True Blades are at the Lane aimed to remove the frustrations of season ticket holders by defining the season ticket prices (give or take the same as last season) and providing a guaranteed saving against heavily inflated match-day prices for football in a division below.

In my eyes, my season ticket still offers great value, it works out at around £13 per game and relegation was never going to stop me attending. However with increases for new season ticket holders, flat renewal prices and higher match day prices alongside relegation and an unpopular managerial appointment, it has inevitably led to season ticket sales falling and walk-up supporters being deterred by the prices. Interestingly enough, the brains trust behind the ticketing for this season and the man who put his name to the letters telling them that only True Blades are at the Lane (the rest of you..... aren’t), Steve Lewis, recently left his role of Head of Commercial after just eight months.

So if I have an issue with the pricing at Bramall Lane, why have I an issue with the Huddersfield protest? Because it pointing the finger at United, they are ignoring their own club’s pricing policy and the relative prices elsewhere. They are the equivalent of the Three Wise Monkeys where The Terriers are concerned, Hear No Evil, See No Evil, Speak No Evil.

It is interesting that, throughout the campaign, Huddersfield don't appear to be making any public statement on the matter. Maybe this is because they appear to offer the same categorisation of games and not dissimilar pricing themselves. At the Galpharm Stadium, the Category A prices range from £23 to £28. The Family Stand is opposite the away stand and charges £23 in the lower tier and £25 for the upper tier. Not a significant price differential to what United are charging.

Part of the issue appears to be that Huddersfield fans saw that Bury fans paid £14 for the same seats a couple of weeks ago, but that was one of 4 Category C games United have a season. Funnily enough, Huddersfield have Category C games, they charge a minimum of £19 for them and you can bet your bottom dollar when the Blades visit we will not be a Category C match, nor a Category B one.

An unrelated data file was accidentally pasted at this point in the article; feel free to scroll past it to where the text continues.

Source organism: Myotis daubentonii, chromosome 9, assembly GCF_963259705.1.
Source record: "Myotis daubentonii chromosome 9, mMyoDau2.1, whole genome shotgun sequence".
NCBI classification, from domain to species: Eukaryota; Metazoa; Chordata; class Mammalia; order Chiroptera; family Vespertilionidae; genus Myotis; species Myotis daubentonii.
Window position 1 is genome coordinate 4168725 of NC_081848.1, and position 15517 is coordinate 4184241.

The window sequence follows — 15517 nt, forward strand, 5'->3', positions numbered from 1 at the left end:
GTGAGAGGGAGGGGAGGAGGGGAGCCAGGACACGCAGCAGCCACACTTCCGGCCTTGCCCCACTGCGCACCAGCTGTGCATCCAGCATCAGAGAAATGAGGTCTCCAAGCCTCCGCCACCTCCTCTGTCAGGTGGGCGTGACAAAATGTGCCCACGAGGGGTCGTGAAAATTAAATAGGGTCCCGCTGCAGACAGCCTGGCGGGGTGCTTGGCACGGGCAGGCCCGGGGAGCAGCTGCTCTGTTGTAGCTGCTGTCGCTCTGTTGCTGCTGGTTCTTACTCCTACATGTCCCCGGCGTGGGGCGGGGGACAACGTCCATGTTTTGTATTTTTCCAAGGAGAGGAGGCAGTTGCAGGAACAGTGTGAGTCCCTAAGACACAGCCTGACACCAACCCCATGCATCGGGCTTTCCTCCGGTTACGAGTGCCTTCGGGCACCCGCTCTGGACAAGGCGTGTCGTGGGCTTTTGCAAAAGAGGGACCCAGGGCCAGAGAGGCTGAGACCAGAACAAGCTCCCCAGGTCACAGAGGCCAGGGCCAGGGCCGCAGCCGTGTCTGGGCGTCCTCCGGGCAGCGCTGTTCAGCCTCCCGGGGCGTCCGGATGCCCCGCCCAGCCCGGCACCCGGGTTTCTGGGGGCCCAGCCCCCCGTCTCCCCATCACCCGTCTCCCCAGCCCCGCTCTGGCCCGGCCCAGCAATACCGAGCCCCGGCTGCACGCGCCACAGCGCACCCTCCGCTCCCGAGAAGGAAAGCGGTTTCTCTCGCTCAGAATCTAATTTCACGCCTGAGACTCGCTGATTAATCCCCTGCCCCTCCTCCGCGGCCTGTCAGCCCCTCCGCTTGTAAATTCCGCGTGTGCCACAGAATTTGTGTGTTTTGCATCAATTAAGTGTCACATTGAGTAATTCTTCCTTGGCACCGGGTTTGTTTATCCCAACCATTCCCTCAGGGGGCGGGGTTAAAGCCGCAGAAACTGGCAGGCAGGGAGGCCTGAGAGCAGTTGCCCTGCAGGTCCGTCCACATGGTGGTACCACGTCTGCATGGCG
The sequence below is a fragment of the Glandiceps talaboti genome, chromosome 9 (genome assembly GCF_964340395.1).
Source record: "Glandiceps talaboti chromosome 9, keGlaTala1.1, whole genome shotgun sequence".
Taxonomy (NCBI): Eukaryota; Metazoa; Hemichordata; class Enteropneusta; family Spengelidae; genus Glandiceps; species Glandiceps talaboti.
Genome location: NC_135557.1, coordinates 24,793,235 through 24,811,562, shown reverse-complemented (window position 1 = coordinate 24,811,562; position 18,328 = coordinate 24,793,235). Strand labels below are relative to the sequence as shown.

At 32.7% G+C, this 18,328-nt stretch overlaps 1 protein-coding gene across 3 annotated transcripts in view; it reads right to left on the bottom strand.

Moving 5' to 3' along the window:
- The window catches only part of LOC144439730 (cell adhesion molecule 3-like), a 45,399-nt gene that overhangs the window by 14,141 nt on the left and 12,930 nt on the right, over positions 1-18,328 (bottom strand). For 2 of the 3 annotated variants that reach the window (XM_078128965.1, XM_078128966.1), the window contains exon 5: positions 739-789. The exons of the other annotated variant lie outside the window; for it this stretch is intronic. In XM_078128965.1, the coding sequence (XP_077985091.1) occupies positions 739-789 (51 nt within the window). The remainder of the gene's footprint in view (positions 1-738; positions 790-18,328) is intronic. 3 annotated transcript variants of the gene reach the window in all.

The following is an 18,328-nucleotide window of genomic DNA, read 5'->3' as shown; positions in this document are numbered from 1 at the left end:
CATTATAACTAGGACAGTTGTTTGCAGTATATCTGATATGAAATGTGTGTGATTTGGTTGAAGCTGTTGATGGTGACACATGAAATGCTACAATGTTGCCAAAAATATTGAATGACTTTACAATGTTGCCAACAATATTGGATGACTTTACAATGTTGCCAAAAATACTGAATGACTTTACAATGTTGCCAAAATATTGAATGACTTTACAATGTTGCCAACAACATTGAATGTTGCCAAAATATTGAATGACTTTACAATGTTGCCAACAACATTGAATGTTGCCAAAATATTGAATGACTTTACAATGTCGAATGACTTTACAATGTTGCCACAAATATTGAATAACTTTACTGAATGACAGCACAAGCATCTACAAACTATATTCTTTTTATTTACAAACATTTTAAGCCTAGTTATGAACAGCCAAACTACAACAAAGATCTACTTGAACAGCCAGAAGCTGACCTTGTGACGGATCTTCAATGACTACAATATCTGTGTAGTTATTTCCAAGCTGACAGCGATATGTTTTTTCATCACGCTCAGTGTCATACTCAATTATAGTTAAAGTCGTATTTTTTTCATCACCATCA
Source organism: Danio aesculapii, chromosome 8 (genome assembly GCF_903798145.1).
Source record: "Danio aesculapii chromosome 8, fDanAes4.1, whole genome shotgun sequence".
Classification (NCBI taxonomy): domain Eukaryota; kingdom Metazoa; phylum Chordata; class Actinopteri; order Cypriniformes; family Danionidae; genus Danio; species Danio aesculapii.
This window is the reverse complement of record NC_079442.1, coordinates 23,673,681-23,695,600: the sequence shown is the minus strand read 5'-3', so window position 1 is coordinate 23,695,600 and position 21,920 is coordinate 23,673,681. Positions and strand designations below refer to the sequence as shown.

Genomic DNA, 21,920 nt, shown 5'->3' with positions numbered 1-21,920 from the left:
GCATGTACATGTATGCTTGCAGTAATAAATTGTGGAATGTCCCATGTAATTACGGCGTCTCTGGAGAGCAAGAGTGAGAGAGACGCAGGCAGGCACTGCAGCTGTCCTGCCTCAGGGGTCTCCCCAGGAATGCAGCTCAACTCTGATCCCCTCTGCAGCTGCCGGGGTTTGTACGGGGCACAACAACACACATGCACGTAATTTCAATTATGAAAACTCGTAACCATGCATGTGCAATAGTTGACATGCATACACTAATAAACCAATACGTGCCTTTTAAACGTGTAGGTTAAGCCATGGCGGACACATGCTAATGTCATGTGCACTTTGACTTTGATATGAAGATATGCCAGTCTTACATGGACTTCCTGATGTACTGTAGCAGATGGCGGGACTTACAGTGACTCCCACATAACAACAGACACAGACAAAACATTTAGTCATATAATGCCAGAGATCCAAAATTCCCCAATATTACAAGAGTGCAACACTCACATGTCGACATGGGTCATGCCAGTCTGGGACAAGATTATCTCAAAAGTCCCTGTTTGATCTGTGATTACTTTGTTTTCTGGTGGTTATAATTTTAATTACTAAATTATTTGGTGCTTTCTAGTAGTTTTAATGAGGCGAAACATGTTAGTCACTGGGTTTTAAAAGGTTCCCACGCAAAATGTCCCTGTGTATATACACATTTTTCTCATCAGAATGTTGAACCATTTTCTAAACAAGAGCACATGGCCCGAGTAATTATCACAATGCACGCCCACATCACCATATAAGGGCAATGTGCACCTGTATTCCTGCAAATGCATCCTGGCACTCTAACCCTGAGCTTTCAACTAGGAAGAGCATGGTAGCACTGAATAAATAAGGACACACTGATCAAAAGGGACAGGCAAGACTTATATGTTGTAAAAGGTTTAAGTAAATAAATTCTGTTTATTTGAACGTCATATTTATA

The big issue is pricing in general across the game and establishing a tipping point, beyond which it is determined that a price is too high for that division or for the facilities and quality of experience on offer. For instance, although Huddersfield fans complain about paying a couple of pounds more than the equivalent seats in the opposite end, it is worth noting that the Bramall Lane Stand is opposite our Kop, which doesn't have indoor concourses, covered food outlets and under cover toilet facilities. It also has bloody great pillars in the way of our view. Added to which the upper tier of the away end has one of the best views in the ground.

Can comparisons of equivalent home ends be a valid comparison? I think United were basing the price on what home fans are charged in the corner adjacent to the away end and also what they are charged for the upper tier of the Bramall Lane stand when it is not given over to away support. In principle that basis is not unreasonable, although the base price may be to start with.

How does the price, view facilities at Bramall Lane compare with what Terriers' fans got for £20 at Rochdale, £25 at Hartlepool, £23 at Oldham and what they will get for upcoming games at Brentford (£21 seats, £20 to stand!) and MK Dons (£25)? It is also worth noting that at most of these grounds, the under 16 price is broadly similar to the £14 charged by United as well.

One other factor to throw into the mix is the cost of travel to these grounds. Will those fans be happy spending much more money going to watch the Terriers at Hartlepool, Brentford and MK? To my mind, away support is about more than a match ticket alone. I used to base my trip on what I can afford, if the coach, ticket food etc was out of my budget I wouldn't go. I can't help feeling that the complainants here were not regular away match goers and were just looking for an excuse not to go. The excuse, in this case a seat costing a whole £3.50 more than one at the Galpharm, was convenient enough to make them do it.

I am not denying there is a problem and that fans across the leagues need to find a voice to rise up and defend themselves from exploitation. If they feel a protest involving not supporting their team is the way to do it so be it. But throwing brickbats at United seems a rather futile way of dealing with a bigger and more widespread problem. Will United change their pricing policy for away fans? Probably not. Will other clubs sit up and take notice? Probably not.

A couple of weeks ago the Huddersfield supporters seem to think otherwise. Neil Waine, a regular poster on the Down at The Mac forum was happy to complain to the Huddersfield Examiner;

“I know friends that will still go because they don’t want to miss it. They’re playing on fans’ loyalties. I think there’ll be a lot of empty seats at Bramall Lane. I think this will backfire at the Blades because they will lose revenue.”